The Hidden Roots of the Financial Crisis

The Hidden Roots of the Financial Crisis

THE SOURCE: “The Politics of Consumer Debt: U.S. State Policy and the Rise of Investment in Consumer Credit, 1920–2008” by Louis Hyman, in The Annals of the American Academy of Political and Social Science, Nov. 2012.

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Don’t blame greedy bankers and hedge fund managers for everything that went wrong in the financial crisis of 2007–08. Decades of poorly conceived government policies set the stage by channeling money into consumer borrowing.

A crucial step, writes Louis Hyman, a historian at Cornell’s ILR School, was the creation of the Federal Housing Administration (FHA) and Federal National Mortgage Association (Fannie Mae) during the Great Depression. Previously, mortgage finance had been the domain of local banks, constrained by local resources. The new institutions tapped much larger sources of capital. The FHA insured mortgage loans, and Fannie Mae bought mortgages from banks and resold them to investors. Under the FHA’s Title I program, moreover, the agency insured small home-improvement loans to consumers. In 1935, lenders committed nearly a half billion dollars to loans for home improvements, an amount several times greater than the budget of the New Deal’s Public Works Administration.

All of these measures unlocked desperately needed capital and helped the economy, but there were other effects. Commercial banks in the past had been wary of lending to consumers; the new federal financial infrastructure encouraged the banks to dip their toes into that market. And to the degree they did they siphoned credit away from small and medium-sized businesses.

The real problems began in the 1960s, Hyman says, “as federal policymakers lost sight of how the economy was constructed by their policy.” Watching America’s suburbs flourish while its cities moldered, Congress wrongly concluded that easy credit (rather than good jobs) was responsible for the suburbs’ growth and set about trying to increase the flow of mortgage dollars. In the past, Fannie Mae had resold individual mortgages to investors, but on February 19, 1970, along with another institution, it issued the first mortgage-backed securities, packaging mortgages into bonds that had many more potential buyers. Again, the price was paid in reduced credit available to businesses.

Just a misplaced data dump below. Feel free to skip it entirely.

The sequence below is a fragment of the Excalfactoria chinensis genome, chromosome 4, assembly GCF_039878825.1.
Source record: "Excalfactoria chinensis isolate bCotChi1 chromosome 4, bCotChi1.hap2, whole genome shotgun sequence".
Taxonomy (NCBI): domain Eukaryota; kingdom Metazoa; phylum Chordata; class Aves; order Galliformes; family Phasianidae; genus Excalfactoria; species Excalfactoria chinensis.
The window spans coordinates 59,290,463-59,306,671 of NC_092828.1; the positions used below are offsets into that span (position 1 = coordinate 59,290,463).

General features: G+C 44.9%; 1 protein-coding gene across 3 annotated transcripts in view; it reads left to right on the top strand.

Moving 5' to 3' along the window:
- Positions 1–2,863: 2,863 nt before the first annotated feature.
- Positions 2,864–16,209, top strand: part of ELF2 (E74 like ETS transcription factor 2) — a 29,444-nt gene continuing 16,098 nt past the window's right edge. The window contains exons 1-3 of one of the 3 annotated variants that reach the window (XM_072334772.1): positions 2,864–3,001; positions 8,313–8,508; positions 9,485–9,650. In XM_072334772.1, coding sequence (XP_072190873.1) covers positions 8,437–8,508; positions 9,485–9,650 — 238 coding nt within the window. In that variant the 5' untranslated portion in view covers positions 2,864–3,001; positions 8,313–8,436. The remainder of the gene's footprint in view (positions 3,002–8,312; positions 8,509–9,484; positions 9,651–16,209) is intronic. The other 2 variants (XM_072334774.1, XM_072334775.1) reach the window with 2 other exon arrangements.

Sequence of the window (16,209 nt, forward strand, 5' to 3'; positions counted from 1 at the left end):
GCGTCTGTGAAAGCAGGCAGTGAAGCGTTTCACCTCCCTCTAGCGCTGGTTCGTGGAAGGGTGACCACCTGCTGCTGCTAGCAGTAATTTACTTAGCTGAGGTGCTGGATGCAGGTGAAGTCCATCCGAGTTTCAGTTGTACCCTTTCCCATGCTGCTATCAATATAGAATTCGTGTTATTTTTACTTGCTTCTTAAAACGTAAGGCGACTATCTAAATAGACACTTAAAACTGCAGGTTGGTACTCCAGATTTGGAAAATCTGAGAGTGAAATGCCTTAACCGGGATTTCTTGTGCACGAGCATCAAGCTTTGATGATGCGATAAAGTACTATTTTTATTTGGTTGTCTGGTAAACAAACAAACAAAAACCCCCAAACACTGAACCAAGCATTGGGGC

In 1983 came another crucial federally sponsored financial innovation, the collateralized mortgage obligation (CMO). Now mortgage bonds were sliced into tranches, each with different interest rates and maturity dates. Investors loved them—so much so that financial institutions applied the idea to credit card debt, car loans, and many other forms of debt. The credit explosion was born.

In the past, Hyman says, banks and other mortgage lenders had asked themselves, “Can I sell this loan if I make it?” Now they asked, “How can I produce more loans for the market?” They flooded high-risk borrowers and redlined neighborhoods with aggressive loan offers, even as businesses in those same neighborhoods found loans hard to get.

Until 1970, Hyman concludes, a “virtuous system . . . balanced business and consumer debt.” The federal government had often used its power to steer credit into business investment, which led to the creation of high-paying jobs. “Even now, as we consider remedies to the financial crisis, we should be considering not just what the state can restrict but what it can do” to shape credit markets and help industry. “Personal debt,” Hyman reminds us, “is anything but individual.”